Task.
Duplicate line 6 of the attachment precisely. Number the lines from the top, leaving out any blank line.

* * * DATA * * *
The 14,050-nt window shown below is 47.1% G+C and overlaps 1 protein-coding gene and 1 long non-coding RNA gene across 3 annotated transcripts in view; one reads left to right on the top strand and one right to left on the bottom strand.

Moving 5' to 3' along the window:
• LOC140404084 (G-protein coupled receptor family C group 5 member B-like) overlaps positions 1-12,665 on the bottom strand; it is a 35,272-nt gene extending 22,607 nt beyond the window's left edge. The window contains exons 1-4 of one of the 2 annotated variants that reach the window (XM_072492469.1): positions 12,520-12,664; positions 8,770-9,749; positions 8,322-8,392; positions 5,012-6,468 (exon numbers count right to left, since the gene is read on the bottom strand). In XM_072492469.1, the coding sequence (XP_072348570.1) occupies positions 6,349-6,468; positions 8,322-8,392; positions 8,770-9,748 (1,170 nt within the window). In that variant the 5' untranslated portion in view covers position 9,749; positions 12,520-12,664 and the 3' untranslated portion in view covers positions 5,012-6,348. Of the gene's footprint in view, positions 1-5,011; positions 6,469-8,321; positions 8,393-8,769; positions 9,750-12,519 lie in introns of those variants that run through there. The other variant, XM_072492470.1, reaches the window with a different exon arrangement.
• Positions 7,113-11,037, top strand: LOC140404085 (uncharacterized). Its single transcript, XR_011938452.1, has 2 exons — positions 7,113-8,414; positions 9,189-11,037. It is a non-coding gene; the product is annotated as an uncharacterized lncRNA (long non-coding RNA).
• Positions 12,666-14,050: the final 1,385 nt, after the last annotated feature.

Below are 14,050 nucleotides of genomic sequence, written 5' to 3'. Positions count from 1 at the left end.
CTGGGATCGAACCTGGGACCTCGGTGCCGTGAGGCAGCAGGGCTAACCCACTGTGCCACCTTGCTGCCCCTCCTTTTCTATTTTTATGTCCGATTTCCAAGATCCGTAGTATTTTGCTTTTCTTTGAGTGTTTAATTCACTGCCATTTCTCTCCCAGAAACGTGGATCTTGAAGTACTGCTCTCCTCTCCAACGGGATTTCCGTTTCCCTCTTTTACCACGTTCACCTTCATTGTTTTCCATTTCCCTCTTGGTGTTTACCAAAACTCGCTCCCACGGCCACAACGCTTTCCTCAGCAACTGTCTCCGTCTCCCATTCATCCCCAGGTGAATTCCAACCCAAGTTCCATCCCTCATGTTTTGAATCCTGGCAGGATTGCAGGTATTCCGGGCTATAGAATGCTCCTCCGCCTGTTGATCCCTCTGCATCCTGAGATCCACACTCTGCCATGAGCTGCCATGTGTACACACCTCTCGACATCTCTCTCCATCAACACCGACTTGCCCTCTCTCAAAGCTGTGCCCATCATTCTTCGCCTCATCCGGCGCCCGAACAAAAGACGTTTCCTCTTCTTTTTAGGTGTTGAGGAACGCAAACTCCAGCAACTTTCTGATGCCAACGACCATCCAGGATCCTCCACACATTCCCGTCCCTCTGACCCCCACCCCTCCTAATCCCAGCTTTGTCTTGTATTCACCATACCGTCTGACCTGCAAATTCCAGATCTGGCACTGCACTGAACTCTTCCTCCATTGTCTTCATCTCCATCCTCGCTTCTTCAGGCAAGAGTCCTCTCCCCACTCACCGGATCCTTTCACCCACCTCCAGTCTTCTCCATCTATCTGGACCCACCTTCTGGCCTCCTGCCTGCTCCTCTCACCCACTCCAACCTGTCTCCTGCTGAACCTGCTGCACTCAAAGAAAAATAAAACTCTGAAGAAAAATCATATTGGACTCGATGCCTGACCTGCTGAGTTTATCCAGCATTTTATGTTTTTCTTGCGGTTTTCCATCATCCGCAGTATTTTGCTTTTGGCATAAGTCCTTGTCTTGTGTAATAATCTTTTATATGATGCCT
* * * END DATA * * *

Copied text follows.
Below are 14,050 nucleotides of genomic sequence, written 5' to 3'. Positions count from 1 at the left end.